The New Age of Smart Ports

November 13, 2019

By Andy Murden, Sales Director

Looking back 15 years ago at my time working near the Port of Jebel Ali in Dubai, my perception of ports was that they were old-fashioned, dirty and congested. Though port congestion is still a present-day reality, I was surprised by what I learned from attending the Smart Digital Ports Conference in Rotterdam this past week. In this blog, I’ll be sharing some new insights I gained about the industry and the direction it seems to be headed.

Ports Are Now Technology-Driven

One of the most surprising takeaways from the event was that most of the major ports are in the process of digitizing their operations and looking for solutions that incorporate artificial intelligence (AI) and blockchain. Ports are much farther advanced in technology than I previously imagined, and the majority have recognized the need for digital innovation, taking steps which have made them major leaders of technological change in their field.

Port authorities and terminals are evaluating any technology that will help them optimize, aiming to be more efficient while saving costs in this digital age. Some technologies they’re considering include: autonomous ships, replacing motor carriers with overhead rail and utilizing dock sensors to know when a ship has been docked.

Main Challenge to Digitization for Ports

From the event, I also learned that though leaders in the port industry see the value in embracing technology, they recognize that they will have to take a phased approach to onboarding it. A challenge that arises from this is that leaders will have to evaluate the different technology offerings to determine which solutions to invest in first, based on where they’ll find the best return on investment.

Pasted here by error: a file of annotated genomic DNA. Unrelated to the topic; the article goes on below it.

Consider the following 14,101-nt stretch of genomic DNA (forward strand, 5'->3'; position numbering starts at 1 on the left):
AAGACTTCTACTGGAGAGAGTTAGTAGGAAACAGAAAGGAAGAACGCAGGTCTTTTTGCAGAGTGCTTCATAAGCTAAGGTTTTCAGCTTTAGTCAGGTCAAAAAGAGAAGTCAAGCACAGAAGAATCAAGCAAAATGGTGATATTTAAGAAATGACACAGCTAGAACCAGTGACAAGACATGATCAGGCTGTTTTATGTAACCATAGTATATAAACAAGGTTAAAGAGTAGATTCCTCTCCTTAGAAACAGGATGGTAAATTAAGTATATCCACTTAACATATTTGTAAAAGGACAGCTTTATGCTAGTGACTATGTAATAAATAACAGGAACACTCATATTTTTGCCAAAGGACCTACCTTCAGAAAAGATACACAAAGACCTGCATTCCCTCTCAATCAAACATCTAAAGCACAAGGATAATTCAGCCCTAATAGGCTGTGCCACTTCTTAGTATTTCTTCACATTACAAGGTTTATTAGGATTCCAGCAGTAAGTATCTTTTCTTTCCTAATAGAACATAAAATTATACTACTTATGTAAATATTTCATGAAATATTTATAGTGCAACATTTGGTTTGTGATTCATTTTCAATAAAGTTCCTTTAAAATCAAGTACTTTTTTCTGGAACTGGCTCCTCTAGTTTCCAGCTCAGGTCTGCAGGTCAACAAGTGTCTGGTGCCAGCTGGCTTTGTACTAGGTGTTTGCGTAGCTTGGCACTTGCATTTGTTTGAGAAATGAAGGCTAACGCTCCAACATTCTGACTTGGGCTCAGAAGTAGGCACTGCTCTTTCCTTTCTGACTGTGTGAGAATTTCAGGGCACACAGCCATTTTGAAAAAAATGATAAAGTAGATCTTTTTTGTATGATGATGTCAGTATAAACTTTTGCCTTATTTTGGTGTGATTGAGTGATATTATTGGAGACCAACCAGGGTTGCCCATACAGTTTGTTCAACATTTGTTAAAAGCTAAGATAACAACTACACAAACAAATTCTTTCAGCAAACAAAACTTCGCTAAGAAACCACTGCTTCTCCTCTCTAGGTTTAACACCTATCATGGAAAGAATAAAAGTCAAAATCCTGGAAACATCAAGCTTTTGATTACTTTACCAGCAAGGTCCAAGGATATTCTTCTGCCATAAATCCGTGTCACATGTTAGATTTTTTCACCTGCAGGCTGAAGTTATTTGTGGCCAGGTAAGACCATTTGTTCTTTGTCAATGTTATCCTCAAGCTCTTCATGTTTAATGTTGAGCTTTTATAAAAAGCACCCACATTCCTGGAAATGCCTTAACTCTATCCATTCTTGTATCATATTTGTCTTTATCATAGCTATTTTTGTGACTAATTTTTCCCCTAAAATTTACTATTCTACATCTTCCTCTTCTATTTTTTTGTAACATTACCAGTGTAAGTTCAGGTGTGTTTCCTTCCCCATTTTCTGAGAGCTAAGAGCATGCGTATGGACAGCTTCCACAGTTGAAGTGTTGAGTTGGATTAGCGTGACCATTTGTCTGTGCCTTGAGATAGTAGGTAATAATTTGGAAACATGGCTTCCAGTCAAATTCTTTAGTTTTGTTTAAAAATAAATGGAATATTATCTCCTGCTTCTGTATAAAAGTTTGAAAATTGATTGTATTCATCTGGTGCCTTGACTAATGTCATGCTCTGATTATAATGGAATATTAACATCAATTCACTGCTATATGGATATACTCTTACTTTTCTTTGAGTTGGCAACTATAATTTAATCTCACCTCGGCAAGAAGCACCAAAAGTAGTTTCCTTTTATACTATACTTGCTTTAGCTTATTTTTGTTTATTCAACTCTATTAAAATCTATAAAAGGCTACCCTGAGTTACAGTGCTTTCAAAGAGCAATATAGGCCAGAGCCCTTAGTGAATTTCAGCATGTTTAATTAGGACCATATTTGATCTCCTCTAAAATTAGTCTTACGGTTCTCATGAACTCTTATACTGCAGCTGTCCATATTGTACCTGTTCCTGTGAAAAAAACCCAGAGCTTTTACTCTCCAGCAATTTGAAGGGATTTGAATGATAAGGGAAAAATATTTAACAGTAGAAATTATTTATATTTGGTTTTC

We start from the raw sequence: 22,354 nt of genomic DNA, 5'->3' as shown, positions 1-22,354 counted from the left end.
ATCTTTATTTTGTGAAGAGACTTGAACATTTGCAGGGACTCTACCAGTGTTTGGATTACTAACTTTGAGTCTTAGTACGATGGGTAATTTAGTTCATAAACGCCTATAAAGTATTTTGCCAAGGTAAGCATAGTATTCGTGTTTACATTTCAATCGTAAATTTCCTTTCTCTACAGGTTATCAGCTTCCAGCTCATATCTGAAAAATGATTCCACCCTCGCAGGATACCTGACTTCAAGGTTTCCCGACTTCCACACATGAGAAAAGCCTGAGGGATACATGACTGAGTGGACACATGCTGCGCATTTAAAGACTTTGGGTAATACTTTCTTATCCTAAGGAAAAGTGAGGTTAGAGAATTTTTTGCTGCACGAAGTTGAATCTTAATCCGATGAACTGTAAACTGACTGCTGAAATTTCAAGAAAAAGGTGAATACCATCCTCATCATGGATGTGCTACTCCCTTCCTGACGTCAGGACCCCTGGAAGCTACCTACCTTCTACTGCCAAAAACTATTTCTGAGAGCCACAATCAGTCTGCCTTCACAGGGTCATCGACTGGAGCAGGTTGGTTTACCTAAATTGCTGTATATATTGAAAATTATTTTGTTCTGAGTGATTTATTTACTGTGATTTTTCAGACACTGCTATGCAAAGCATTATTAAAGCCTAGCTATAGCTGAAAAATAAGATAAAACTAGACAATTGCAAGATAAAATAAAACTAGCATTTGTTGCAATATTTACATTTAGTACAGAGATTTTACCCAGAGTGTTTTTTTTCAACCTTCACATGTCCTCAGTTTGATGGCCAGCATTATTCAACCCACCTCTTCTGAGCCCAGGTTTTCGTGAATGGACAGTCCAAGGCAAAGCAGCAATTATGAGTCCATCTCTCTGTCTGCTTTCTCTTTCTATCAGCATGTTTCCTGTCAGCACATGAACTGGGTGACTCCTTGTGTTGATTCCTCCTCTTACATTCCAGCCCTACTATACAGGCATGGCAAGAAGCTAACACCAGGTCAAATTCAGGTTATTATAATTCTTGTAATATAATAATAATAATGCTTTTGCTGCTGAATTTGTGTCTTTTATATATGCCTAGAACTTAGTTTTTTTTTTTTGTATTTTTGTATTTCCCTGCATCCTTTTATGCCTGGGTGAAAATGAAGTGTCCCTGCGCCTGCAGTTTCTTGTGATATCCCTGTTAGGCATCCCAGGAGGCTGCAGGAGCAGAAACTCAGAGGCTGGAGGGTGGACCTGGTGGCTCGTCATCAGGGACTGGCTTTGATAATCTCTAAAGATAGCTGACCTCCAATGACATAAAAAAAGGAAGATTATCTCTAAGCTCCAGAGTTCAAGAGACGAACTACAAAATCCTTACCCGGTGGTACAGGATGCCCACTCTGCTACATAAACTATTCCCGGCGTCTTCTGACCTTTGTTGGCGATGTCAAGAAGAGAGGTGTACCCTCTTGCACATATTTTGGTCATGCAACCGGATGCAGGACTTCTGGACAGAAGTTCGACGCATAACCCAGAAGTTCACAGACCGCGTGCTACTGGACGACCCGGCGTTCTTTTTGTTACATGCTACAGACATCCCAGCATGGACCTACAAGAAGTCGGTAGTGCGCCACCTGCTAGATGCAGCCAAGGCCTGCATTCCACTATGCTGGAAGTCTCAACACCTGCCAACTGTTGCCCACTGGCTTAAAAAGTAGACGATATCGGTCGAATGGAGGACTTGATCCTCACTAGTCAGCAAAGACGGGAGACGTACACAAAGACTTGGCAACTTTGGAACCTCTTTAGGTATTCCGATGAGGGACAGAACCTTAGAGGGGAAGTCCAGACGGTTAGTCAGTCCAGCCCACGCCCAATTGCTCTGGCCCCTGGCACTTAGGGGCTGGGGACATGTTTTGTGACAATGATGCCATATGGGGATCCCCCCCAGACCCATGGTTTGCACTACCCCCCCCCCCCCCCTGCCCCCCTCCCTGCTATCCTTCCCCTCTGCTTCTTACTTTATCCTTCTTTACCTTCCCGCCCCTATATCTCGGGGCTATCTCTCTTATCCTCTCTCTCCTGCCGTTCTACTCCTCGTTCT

The Future of Ports

Another insight I gained from attending is that ports are essentially larger-scale, open warehouses. For the past 30 to 40 years warehouses have been using automation to drive efficiency and optimize their operations. This same technology can also be used in ports to help move containers and reduce the amount of labor needed.

In addition, at the event many port authorities and terminals concluded that they need to collaborate with one another and third parties to exchange data. By doing so, ports will be able to gain efficiency and insight to reduce the time ships stay within ports. This will then enable them to increase the amount of ships that can come into their ports and serve end customers more efficiently.

Overall, the event provided an interesting insider perspective to the port industry. Learn more about how ports and terminals are using data-driven solutions with Blume Global in our product sheet here.

 

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